Throughout the record at large, they expertly balance the prodigious might of their narrative prowess with the ashy bleakness of their sludge metal roots – there are stoutly cerebral moments that call for deep, contemplative reflection, but just as many moments that beckon an instinctive whipping up of the horns and thrashing of the head. It’s not a “heavy” record, per se, but it is positively intense.

Please note: this review is also printed in #145 of Australian Guitar Magazine, syndicated here because AG’s album reviews are no longer published online.

Hushed And Grim is set for release on October 29th, 2021 via Reprise / Warner. Click here to pre-order.

CD Review: Every Time I Die – Radical

PHOTO CREDIT: MICHAEL WATSON

Band: Every Time I Die
Album: Radical
Label: Epitaph
Release: October 22nd, 2021

Rating: 8/10


In the five years since Every Time I Die dropped Low Teens, shit has, to say the very least, hit the fan. Radical concentrates those five years of social disarray and capitalistic chaos into the Buffalo group’s most vicious and evocative album yet, laden with brutally intense riffage and visceral, incendiary rage.

It’s the more artful and considered moments that stand out, though: the swampy, pared-back plucks on “Thing With Feathers” and the soaring melodies on “Post-Boredom”, for example, or the white-hot angst of closer “We Go Together”. These tracks make some of the more straightforward hardcore stompers (“Hostile Architecture”, “Distress Rehearsal”) fall a bit flat – there’s certainly some mud amongst the opals here – but to say Radical ever overstays its welcome would be patently false.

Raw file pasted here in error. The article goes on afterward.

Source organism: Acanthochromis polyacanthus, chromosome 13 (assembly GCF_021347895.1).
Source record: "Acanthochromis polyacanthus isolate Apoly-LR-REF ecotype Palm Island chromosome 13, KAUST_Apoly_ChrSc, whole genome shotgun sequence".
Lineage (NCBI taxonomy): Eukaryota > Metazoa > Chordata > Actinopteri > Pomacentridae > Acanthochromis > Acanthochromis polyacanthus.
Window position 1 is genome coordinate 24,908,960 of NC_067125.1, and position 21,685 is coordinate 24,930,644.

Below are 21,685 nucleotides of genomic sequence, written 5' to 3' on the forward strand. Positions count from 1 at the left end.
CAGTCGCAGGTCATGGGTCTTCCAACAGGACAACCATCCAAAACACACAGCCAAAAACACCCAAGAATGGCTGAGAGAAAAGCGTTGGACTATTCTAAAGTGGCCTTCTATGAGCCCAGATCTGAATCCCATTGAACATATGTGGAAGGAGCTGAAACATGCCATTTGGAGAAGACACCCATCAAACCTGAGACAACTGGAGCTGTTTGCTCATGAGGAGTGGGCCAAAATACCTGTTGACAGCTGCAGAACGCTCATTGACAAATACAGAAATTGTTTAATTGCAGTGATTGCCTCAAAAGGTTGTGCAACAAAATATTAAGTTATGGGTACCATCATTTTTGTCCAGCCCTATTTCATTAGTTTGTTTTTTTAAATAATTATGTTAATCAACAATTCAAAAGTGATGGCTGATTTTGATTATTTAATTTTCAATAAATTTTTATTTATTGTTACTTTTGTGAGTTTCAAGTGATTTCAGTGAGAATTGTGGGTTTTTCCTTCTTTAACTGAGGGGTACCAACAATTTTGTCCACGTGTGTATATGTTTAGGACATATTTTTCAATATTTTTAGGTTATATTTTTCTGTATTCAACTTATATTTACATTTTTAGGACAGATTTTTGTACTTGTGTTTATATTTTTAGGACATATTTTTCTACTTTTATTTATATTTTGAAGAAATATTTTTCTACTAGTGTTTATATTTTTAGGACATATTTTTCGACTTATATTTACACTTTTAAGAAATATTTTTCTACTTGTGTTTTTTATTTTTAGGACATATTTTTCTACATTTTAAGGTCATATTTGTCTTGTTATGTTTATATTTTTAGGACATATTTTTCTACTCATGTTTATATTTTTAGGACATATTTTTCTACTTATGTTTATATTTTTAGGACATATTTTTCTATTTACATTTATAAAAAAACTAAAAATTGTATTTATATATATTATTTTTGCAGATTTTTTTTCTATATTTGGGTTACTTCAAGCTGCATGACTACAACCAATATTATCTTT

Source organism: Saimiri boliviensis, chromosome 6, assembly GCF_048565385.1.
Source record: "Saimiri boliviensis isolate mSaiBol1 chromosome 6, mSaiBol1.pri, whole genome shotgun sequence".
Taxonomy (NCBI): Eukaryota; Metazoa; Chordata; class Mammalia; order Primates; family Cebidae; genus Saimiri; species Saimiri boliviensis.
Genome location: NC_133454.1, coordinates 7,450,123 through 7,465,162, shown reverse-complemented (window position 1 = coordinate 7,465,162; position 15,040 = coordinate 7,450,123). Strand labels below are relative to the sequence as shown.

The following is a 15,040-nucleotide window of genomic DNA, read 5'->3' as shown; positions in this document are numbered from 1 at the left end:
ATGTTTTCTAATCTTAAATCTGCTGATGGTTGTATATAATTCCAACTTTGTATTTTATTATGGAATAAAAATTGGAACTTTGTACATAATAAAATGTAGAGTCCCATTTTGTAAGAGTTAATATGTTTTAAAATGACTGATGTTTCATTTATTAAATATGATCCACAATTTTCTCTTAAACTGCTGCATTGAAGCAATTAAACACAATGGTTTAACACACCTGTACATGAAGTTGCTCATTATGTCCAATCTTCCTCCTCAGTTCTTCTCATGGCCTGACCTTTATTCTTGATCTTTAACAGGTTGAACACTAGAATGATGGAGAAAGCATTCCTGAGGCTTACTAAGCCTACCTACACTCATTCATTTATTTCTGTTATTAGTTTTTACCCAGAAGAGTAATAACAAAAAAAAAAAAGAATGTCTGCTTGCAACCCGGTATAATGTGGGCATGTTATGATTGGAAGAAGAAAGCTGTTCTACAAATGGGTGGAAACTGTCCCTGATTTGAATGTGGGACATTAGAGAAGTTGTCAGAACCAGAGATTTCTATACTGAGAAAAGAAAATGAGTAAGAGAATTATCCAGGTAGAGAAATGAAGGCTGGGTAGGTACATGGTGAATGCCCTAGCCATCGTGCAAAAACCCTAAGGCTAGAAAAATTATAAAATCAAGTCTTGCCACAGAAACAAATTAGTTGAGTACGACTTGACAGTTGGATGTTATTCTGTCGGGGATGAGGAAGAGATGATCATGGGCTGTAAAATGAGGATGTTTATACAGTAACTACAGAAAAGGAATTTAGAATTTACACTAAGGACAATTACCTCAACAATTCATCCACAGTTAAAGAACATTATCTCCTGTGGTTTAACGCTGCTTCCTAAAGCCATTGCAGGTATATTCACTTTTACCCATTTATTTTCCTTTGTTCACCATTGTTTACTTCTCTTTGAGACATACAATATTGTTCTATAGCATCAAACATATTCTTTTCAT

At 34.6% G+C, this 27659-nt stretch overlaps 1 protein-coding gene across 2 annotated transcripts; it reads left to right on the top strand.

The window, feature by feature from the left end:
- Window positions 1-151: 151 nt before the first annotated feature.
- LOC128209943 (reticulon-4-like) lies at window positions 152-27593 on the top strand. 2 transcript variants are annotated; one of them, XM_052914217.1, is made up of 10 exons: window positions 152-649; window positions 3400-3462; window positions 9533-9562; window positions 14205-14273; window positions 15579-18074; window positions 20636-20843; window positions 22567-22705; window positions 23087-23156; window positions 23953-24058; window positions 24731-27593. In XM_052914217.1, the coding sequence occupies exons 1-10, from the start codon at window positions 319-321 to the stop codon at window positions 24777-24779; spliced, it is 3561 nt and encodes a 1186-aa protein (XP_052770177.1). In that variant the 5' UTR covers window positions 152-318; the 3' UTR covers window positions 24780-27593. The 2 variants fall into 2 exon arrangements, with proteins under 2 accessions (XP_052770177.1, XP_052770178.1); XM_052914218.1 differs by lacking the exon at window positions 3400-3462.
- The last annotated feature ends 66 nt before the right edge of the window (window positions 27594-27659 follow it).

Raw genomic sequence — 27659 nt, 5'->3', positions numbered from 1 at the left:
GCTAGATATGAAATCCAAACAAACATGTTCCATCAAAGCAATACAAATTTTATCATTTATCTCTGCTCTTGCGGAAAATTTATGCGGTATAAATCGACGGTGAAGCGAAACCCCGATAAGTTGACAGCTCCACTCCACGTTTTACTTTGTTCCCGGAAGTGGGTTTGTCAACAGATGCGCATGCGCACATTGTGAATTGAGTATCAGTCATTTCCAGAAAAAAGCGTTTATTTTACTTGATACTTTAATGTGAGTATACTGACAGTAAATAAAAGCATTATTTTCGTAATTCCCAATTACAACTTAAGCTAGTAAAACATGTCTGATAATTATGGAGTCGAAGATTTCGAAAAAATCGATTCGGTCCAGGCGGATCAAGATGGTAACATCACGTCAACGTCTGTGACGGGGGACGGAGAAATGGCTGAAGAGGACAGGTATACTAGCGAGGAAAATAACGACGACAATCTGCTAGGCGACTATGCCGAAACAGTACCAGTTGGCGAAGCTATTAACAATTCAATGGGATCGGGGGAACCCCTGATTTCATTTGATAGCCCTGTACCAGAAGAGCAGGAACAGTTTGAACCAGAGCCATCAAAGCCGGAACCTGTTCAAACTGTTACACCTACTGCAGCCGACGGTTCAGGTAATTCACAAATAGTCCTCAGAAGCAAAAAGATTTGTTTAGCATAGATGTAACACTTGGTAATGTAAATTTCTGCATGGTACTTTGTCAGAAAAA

Please note: this review is also printed in #145 of Australian Guitar Magazine, syndicated here because AG’s album reviews are no longer published online.

Radical is set for release on October 22nd, 2021 via Epitaph. Click here to pre-order.

CD Review: Thrice – Horizons / East

PHOTO CREDIT: MATT VOGEL

Band: Thrice
Album: Horizons / East
Label: Epitaph
Release: September 17th, 2021

Rating: 8/10


A sinuous odyssey through all the lustrous highs and pummelling lows of Dustin Kensrue’s psyche, there’s a gauzy, intoxicating cloudiness that lurks around every corner on Horizons / East. It ebbs and flows between a meditative calm and a baleful storminess, twining glimmers of thrashy and visceral punk-rock with the glittery, pastoral flavours of shoegaze and prog.

The rusty, shred-centric steeze of early cuts like “Scavengers” and “Summer Set Fire To The Rain” pave way for the record’s lighter and more silvery back-end to bloom; riding on the back of the blood-rushing highs of “The Dreamer”, “Robot Soft Exorcism” feels therapeutic – the calm after the storm, if you will, with a soaring and cinematic crescendo that makes the silky, dreamlike lulls of “Dandelion Wire” and “Unitive / East” all the more impactful.

Please note: this review is also printed in #145 of Australian Guitar Magazine, syndicated here because AG’s album reviews are no longer published online.

Horizons / East is out now via Epitaph. Click here to get around it.

CD Review: The Buoys – Unsolicited Advice For Your DIY Disaster

PHOTO CREDIT: MAYA LUANA

Band: The Buoys
Album: Unsolicited Advice For Your DIY Disaster
Label: Spunk
Release: October 13th, 2021